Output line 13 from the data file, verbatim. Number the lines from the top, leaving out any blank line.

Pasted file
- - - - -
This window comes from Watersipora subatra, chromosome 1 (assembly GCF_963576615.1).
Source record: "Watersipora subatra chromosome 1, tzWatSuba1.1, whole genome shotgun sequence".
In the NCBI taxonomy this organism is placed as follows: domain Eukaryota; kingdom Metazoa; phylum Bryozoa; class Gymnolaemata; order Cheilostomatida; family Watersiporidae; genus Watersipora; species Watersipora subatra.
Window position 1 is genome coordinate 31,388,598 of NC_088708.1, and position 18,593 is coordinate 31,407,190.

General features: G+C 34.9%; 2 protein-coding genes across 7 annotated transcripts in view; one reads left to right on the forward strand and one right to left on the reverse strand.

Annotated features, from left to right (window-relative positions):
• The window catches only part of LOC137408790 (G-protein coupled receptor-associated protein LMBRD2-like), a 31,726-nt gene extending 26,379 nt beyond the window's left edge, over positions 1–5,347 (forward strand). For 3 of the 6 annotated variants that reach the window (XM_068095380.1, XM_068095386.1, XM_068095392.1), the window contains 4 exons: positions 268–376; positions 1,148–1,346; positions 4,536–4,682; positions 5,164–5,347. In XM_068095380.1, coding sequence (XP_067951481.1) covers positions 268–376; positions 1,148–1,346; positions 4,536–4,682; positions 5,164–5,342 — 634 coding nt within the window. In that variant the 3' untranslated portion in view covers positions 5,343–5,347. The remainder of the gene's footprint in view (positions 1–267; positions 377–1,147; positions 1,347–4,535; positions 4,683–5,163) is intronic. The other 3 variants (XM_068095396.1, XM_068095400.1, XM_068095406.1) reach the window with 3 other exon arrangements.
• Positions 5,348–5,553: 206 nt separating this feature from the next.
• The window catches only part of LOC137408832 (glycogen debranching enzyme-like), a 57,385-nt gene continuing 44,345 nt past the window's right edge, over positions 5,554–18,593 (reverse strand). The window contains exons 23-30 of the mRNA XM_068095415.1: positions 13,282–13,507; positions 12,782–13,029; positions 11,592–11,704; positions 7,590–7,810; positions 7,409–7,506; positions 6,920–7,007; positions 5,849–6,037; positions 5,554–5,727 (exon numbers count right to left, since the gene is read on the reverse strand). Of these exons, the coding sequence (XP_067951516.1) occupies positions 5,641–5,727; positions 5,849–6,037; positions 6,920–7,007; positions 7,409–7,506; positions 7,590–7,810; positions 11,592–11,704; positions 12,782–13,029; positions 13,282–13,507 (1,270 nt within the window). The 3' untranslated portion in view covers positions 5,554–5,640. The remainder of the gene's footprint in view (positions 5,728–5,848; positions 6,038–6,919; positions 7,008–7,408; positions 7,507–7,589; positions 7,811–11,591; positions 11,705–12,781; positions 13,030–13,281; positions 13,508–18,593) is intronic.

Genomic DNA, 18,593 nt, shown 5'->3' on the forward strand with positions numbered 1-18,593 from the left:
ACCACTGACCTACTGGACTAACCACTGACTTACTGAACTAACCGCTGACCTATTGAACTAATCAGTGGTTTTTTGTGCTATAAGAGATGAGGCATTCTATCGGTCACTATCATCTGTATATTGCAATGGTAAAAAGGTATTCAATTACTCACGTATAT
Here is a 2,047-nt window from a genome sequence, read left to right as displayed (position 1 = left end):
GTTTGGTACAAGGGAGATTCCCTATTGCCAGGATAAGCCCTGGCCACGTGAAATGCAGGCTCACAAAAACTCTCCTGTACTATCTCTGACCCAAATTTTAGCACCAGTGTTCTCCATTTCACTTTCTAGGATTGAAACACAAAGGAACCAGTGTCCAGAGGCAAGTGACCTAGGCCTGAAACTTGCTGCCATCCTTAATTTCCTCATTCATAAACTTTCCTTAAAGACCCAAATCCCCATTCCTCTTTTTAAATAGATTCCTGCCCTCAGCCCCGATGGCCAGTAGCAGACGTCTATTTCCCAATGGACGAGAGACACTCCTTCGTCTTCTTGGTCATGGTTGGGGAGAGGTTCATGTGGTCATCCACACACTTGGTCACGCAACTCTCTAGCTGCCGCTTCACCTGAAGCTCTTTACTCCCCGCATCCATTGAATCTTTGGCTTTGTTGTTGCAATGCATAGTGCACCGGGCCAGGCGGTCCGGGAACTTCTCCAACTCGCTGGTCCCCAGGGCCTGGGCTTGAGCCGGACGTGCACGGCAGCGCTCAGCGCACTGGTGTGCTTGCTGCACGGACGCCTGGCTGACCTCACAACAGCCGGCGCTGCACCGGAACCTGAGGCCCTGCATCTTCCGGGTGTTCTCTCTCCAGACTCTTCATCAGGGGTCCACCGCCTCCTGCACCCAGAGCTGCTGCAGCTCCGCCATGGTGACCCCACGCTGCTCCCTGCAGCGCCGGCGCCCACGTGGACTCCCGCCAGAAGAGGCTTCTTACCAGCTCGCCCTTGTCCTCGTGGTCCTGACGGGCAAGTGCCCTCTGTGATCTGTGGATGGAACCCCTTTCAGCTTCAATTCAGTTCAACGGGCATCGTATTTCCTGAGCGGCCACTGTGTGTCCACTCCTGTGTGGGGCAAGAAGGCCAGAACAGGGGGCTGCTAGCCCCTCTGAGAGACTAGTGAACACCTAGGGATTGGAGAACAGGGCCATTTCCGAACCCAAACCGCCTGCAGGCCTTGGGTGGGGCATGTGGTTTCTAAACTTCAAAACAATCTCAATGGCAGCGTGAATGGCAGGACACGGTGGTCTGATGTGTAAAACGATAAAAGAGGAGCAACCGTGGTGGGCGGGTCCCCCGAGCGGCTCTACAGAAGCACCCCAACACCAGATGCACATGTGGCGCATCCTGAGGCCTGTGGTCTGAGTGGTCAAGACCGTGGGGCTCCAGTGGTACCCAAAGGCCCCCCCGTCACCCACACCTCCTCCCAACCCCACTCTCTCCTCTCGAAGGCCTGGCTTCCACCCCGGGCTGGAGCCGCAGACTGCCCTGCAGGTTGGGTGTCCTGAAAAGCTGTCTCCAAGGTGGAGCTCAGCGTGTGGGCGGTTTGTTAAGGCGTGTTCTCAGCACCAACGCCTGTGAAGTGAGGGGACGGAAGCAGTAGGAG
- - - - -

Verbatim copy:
GTTTGGTACAAGGGAGATTCCCTATTGCCAGGATAAGCCCTGGCCACGTGAAATGCAGGCTCACAAAAACTCTCCTGTACTATCTCTGACCCAAATTTTAGCACCAGTGTTCTCCATTTCACTTTCTAGGATTGAAACACAAAGGAACCAGTGTCCAGAGGCAAGTGACCTAGGCCTGAAACTTGCTGCCATCCTTAATTTCCTCATTCATAAACTTTCCTTAAAGACCCAAATCCCCATTCCTCTTTTTAAATAGATTCCTGCCCTCAGCCCCGATGGCCAGTAGCAGACGTCTATTTCCCAATGGACGAGAGACACTCCTTCGTCTTCTTGGTCATGGTTGGGGAGAGGTTCATGTGGTCATCCACACACTTGGTCACGCAACTCTCTAGCTGCCGCTTCACCTGAAGCTCTTTACTCCCCGCATCCATTGAATCTTTGGCTTTGTTGTTGCAATGCATAGTGCACCGGGCCAGGCGGTCCGGGAACTTCTCCAACTCGCTGGTCCCCAGGGCCTGGGCTTGAGCCGGACGTGCACGGCAGCGCTCAGCGCACTGGTGTGCTTGCTGCACGGACGCCTGGCTGACCTCACAACAGCCGGCGCTGCACCGGAACCTGAGGCCCTGCATCTTCCGGGTGTTCTCTCTCCAGACTCTTCATCAGGGGTCCACCGCCTCCTGCACCCAGAGCTGCTGCAGCTCCGCCATGGTGACCCCACGCTGCTCCCTGCAGCGCCGGCGCCCACGTGGACTCCCGCCAGAAGAGGCTTCTTACCAGCTCGCCCTTGTCCTCGTGGTCCTGACGGGCAAGTGCCCTCTGTGATCTGTGGATGGAACCCCTTTCAGCTTCAATTCAGTTCAACGGGCATCGTATTTCCTGAGCGGCCACTGTGTGTCCACTCCTGTGTGGGGCAAGAAGGCCAGAACAGGGGGCTGCTAGCCCCTCTGAGAGACTAGTGAACACCTAGGGATTGGAGAACAGGGCCATTTCCGAACCCAAACCGCCTGCAGGCCTTGGGTGGGGCATGTGGTTTCTAAACTTCAAAACAATCTCAATGGCAGCGTGAATGGCAGGACACGGTGGTCTGATGTGTAAAACGATAAAAGAGGAGCAACCGTGGTGGGCGGGTCCCCCGAGCGGCTCTACAGAAGCACCCCAACACCAGATGCACATGTGGCGCATCCTGAGGCCTGTGGTCTGAGTGGTCAAGACCGTGGGGCTCCAGTGGTACCCAAAGGCCCCCCCGTCACCCACACCTCCTCCCAACCCCACTCTCTCCTCTCGAAGGCCTGGCTTCCACCCCGGGCTGGAGCCGCAGACTGCCCTGCAGGTTGGGTGTCCTGAAAAGCTGTCTCCAAGGTGGAGCTCAGCGTGTGGGCGGTTTGTTAAGGCGTGTTCTCAGCACCAACGCCTGTGAAGTGAGGGGACGGAAGCAGTAGGAG